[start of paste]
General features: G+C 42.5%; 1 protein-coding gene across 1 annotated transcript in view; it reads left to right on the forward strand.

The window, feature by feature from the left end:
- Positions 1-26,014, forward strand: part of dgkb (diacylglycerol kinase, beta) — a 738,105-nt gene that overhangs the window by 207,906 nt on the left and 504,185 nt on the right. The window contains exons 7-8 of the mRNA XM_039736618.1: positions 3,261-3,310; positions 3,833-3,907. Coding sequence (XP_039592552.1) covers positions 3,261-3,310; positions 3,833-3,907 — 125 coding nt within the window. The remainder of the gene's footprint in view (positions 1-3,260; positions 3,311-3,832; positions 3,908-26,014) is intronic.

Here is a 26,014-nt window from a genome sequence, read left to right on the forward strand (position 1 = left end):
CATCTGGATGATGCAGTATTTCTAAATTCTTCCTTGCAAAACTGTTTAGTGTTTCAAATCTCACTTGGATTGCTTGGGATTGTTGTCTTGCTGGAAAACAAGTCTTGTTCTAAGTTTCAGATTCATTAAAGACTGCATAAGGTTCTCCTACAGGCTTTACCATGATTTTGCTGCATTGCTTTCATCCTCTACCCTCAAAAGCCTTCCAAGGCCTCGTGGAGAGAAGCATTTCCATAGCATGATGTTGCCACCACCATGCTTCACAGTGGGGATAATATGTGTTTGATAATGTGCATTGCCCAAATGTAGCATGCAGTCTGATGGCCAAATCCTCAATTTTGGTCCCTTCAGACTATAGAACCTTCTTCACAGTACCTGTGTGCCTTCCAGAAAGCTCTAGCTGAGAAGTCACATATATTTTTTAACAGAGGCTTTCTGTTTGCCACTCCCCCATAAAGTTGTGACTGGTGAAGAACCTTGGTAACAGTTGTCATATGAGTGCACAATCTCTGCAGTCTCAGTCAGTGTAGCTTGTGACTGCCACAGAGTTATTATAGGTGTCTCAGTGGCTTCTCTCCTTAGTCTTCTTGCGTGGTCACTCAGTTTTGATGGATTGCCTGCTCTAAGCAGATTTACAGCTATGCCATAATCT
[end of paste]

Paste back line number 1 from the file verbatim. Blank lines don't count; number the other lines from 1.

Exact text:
General features: G+C 42.5%; 1 protein-coding gene across 1 annotated transcript in view; it reads left to right on the forward strand.